A fistula is an abnormal connective tunnel created between two existing body cavities by ruptured abscesses. Fistulas most commonly occur in people suffering from Crohn's disease or ulcerative colitis and are most often found around the genitals and anus. However, while often uncomfortable and difficult to self-diagnose, fistulas are actually quite treatable with a number of noninvasive methods. In fact, when treating fistulas, surgery is often a last option.
Have your fistula diagnosed. The symptoms of fistulas include pain, fever, pus drainage or foul-smelling discharge. If you experience these symptoms, see your doctor immediately. The diagnostic tests for fistulas are only moderately invasive and involve either a Barium enema, a sigmoidoscopy, a colonoscopy or a fistulogram.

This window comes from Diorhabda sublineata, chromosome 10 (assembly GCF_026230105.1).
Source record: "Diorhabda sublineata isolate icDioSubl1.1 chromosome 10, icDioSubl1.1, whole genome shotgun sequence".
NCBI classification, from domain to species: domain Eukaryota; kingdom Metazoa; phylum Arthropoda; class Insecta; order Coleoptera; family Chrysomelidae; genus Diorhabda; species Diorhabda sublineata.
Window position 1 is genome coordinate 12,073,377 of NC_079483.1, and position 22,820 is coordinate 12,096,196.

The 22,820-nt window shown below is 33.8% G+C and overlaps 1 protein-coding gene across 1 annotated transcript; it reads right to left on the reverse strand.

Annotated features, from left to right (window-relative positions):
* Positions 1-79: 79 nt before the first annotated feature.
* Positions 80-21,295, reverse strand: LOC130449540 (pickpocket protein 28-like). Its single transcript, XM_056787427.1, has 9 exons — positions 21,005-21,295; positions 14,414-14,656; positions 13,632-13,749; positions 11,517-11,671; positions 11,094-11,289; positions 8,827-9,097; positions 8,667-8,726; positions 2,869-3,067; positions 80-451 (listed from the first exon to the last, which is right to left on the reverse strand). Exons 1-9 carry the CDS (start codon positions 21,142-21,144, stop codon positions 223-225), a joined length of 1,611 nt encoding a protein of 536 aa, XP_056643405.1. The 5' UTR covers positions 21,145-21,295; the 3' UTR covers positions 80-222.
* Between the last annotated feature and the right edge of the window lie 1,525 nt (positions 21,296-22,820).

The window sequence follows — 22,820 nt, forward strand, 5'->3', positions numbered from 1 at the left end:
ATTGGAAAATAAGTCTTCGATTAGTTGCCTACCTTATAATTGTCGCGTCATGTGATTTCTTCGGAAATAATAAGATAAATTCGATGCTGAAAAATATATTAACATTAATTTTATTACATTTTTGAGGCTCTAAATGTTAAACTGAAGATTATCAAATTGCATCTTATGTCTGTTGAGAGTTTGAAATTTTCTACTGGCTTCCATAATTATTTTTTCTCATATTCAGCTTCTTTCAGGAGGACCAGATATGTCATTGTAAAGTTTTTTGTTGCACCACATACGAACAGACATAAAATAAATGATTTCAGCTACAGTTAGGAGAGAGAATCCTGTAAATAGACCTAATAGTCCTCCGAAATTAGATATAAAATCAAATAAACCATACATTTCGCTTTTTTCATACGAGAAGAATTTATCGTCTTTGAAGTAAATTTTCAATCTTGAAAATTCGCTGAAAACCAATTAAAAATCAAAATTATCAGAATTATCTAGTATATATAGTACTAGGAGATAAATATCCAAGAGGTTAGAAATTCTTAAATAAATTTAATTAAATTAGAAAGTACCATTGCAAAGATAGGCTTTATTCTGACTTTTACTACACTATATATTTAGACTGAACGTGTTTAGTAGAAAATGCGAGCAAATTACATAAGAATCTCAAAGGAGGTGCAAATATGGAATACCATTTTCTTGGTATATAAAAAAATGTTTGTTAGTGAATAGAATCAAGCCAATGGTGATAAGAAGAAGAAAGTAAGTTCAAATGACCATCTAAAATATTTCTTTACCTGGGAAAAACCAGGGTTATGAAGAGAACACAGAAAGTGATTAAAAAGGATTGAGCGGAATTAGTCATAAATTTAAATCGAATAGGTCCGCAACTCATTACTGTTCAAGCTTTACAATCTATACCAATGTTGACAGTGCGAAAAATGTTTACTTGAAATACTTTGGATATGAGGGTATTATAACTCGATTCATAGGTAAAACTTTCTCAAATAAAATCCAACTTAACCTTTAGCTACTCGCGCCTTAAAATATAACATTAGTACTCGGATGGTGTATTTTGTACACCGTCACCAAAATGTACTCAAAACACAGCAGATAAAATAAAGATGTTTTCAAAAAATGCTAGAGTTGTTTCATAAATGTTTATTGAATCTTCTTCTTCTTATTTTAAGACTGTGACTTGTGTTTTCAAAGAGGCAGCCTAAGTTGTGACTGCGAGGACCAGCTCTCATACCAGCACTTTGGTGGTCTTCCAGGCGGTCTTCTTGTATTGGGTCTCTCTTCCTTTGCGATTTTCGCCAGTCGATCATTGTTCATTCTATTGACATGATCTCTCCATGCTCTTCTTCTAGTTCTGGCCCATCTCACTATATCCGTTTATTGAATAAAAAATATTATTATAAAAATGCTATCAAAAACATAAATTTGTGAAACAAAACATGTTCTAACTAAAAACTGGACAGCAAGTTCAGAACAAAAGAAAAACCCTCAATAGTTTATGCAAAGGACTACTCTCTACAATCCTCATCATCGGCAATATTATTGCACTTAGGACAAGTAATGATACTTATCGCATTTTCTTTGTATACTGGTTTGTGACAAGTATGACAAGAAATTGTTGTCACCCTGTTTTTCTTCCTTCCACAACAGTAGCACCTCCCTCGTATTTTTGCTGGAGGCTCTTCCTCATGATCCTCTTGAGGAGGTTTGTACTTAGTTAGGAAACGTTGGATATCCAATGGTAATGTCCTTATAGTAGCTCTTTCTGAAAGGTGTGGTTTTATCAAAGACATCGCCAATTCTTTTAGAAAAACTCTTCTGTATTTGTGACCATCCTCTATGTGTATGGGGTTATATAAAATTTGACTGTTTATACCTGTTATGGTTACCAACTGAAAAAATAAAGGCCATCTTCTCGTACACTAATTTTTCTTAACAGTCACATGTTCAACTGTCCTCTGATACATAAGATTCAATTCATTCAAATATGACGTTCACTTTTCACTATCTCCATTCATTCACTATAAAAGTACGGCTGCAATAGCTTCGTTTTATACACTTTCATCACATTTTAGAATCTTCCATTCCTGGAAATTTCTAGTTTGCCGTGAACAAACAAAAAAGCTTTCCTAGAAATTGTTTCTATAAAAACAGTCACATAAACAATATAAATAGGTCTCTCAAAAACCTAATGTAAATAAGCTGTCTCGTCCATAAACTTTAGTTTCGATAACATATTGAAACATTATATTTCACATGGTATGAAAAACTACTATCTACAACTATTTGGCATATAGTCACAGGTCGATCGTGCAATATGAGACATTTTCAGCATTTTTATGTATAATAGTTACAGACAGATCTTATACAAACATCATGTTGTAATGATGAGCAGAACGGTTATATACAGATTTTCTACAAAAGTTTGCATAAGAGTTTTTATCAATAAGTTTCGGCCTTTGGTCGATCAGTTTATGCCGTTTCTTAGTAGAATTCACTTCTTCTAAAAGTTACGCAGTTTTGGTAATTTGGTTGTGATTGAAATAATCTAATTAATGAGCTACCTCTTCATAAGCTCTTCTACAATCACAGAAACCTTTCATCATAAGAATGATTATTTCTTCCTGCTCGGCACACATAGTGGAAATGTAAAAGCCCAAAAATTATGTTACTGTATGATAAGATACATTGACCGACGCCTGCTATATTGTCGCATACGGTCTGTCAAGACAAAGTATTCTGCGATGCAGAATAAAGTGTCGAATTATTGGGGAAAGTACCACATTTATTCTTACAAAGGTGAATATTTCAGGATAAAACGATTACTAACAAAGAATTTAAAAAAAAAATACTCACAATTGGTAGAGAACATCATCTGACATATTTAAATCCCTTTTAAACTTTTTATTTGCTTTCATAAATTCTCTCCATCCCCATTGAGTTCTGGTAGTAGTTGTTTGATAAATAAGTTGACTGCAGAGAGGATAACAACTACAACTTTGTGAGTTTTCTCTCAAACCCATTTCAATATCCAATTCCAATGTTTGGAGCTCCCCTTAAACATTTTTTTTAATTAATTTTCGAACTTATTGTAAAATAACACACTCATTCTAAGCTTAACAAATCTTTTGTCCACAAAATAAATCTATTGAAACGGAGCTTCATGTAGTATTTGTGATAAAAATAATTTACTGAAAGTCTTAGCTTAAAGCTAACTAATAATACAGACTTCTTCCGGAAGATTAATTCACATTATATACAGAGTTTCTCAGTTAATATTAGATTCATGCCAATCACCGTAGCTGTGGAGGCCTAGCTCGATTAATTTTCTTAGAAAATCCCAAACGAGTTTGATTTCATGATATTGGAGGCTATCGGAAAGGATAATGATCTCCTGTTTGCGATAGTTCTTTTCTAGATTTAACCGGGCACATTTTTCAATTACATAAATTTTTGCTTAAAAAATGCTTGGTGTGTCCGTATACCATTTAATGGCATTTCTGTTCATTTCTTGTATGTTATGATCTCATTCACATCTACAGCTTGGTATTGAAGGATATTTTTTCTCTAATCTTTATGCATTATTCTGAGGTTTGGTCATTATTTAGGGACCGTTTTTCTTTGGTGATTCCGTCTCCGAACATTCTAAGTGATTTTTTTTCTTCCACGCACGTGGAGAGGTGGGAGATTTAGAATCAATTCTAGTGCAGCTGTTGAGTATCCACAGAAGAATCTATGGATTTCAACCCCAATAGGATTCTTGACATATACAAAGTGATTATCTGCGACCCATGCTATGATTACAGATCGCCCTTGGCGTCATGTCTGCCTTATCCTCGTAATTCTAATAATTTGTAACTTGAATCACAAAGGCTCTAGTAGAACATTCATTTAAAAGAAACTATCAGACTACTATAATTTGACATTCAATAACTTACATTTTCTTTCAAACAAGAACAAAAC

Medicinal treatment. Once properly diagnosed, many fistulas can be healed using a course of medication that will eliminate the abscess. These include the antibiotic Flagyl, the immunosuppressant 6-MP or the drug Remicade. The type of medication that you receive will largely depend on the underlying cause of your fistula.
An enteral diet. If your fistula involves perforation of the anal cavity, treatment may involve an enteral diet. An enteral diet is a liquid diet which is fortified with the necessary vitamins and other nutrients. By avoiding solid food, you will reduce the amount of solid fecal matter passing through the colon and encourage the fistula to heal.
Surgery. When fistulas fail to respond to medication or an enteral diet, surgery is often required. The type of surgery largely depends on the location of the fistula and may include removal of the fistula and part of the infected organ or stool diversion through an ileostomy.